Raising in wood

A huge sign informs visitors about the grappa maturing process.

Time is the only ageing parameter considered by the law, estimated in year for the 'Vecchia' or 'Invecchiata' (Old or Aged) Grappa. A year and a half for the 'Riserva'or 'Stravecchia' (Very Old and Extra Old) ones.

Poli has a different view on maturing and prefers to talk about raising in wood rather than ageing in wood because it’s not just time as only decisive element.

Not a grappa

Second the La Première; a ‘grappa’ expression from French Bordeaux pomace (aux-de-vie de marc, 46% abv). Officially not a grappa because the pomace (aka marc) is not from Italy, but from di uve Francesi and distillata in Italia. In this case they are from Cabernet Sauvignon, Merlot and Petit Verdot grapes from Chateau Premier Grand Cru of Pauillac in France. ‘We have a steam distilled expression that has matured for 8 years in 225 liter barriques at the Poli Distillerie’. 

Segretario di Stato

In the beginning, the only active whisky distillery in Italy was PUNI in Glurenza (South Tyrol region). This year came the announcement that the Strada Ferrata artisan distillery in Seregno (province of Monza and Brianza) is waiting for its first whisky to see the light of day in 2024. And now another Italian company, Poli Distillerie, is investing in whisky. It’s first expression is the Poli Segretario di Stato, a 5 y.o. single malt whisky (43 % abv) finished in Amarone barrels. ‘Probably the only whisky that will ever be produced’, says Ilva. ‘But never say never’. 

Holy See

Poli began working on whisky in October 2013, when Mons. Pietro Parolin, the most distinguished citizen of Schiavon, was appointed Secretary of State of the Holy See. An event that he, in agreement with mayor Mirella Cogo, wanted to celebrate in a special way with his family and the small community of Schiavon. And precisely because of the great respect for his figure, the Poli family wanted to sign an agreement for which the use of the name and the plan of St. Peter’s Square depicted on the label were authorized by the Secretariat of State of the Holy See. It would be an original tribute with a product in his honour, made with full respect. The first lot, bottled in December 2021, was produced in a limited edition of 1898 (!) pieces in a wooden box. The second batch will be around 3000 bottles. A small amount that will increase over time.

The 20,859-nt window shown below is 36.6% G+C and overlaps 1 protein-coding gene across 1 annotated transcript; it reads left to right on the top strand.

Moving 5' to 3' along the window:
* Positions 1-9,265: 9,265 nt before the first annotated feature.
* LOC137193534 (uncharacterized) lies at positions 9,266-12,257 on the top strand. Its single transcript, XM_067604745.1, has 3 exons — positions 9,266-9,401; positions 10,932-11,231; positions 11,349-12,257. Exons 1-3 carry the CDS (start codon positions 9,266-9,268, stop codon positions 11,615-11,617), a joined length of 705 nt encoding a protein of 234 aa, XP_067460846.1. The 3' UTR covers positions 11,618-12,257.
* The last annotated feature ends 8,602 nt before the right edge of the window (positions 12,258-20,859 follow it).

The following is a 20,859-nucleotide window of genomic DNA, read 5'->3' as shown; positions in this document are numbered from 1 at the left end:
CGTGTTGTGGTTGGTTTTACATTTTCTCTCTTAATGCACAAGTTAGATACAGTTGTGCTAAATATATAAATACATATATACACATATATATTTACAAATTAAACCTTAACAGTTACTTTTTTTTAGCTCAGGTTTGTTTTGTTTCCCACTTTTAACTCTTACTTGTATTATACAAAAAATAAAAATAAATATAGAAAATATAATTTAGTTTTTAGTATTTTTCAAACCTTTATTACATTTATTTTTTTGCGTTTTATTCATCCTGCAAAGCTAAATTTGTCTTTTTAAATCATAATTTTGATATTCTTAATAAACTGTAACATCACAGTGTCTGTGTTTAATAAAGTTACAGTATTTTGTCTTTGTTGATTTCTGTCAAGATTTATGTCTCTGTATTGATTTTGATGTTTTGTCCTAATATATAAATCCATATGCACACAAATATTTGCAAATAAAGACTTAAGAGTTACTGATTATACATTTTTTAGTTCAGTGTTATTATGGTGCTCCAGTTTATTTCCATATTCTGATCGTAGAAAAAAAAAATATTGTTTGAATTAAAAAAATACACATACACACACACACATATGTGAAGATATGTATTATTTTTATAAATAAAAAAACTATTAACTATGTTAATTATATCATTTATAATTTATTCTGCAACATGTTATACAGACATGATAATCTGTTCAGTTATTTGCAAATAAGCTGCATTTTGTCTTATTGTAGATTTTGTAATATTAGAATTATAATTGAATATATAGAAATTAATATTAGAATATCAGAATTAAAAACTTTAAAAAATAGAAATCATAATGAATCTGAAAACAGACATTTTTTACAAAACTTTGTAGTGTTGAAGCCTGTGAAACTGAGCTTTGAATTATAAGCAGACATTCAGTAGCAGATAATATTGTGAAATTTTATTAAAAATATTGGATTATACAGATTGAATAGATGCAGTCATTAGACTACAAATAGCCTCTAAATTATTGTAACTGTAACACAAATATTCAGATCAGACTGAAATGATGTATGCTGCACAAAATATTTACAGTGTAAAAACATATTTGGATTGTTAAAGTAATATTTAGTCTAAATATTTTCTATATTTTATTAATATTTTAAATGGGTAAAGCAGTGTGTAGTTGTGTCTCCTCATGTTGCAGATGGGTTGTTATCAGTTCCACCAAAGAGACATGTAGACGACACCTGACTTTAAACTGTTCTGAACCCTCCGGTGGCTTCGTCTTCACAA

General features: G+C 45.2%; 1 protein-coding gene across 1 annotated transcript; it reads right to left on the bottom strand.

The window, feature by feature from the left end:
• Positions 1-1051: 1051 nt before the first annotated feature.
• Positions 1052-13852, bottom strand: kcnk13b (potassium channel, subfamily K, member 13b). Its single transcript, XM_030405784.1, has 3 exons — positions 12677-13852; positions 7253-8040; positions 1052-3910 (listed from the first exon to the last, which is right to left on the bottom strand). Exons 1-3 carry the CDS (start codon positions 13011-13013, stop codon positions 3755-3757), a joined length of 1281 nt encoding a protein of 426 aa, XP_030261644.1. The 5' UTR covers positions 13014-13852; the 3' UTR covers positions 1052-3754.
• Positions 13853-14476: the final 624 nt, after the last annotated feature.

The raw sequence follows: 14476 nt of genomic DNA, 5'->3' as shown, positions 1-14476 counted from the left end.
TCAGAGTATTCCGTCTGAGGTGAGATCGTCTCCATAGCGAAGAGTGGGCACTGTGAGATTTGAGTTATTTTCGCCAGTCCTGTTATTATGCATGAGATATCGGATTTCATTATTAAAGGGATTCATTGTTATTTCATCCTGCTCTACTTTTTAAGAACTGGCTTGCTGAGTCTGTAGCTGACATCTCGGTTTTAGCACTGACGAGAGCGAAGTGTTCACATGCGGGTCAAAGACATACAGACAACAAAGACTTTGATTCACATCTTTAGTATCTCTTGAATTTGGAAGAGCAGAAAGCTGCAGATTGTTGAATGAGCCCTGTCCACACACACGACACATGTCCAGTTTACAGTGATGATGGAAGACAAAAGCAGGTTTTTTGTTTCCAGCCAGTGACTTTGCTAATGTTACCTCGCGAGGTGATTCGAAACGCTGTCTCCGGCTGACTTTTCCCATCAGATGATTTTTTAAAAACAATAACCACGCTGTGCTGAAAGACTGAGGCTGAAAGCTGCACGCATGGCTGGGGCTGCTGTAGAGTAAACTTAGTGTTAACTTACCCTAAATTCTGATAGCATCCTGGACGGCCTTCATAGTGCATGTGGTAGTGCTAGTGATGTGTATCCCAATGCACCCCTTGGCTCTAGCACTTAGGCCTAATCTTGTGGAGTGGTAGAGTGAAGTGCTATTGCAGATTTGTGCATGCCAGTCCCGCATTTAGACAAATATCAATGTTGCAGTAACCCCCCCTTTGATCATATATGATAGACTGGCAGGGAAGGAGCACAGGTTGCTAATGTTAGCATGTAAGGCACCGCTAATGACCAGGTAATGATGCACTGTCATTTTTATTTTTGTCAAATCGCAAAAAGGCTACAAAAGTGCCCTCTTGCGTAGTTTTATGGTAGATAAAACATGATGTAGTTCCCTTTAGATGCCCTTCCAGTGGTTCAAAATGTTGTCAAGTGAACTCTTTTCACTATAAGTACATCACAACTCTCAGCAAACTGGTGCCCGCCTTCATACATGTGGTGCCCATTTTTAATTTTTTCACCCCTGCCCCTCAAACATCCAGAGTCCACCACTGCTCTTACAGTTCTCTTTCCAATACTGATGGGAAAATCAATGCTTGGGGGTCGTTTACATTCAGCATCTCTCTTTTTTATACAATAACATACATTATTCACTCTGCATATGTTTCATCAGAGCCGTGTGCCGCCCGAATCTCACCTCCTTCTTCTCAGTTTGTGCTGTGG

Athanor alembique

Laboratory director Roberto Minozzo sheds some more light on the process ‘We distill pure malt from Belgium, obtained mainly from Propino Concerto and Laureate; 60% of the malt is non-peated while 40% is smoked during kilning with the best Scottish peat, thus reaching phenols of 40 ppm. This imparts a delicate character of peat and smoke. The distillation takes place at the Poli Distillery, using our bain-marie pot still (see image below: alambicchi bagnomaria), purposely modified. We distill the malt and age the spirits separately and blend them after ageing’. Poli distills by hand in small batches with the Athanor, an alembic specially modified to preserve and enhance the properties of the raw material. It was purposely created to distill at lower temperatures, always below 60° C, to maintain unchanged the most precious scents and aromas easily thermolabile. After 4 years of maturation in oak barrels, the whisky is aged for at least one year in Amarone barrels. ‘They are from a nearby winery with which we have had a working cooperating for years now. But we prefer to maintain their name undisclosed’ Ilva adds.

I understand. There should always stay whiff of mystery. After all, this is a holy spirit.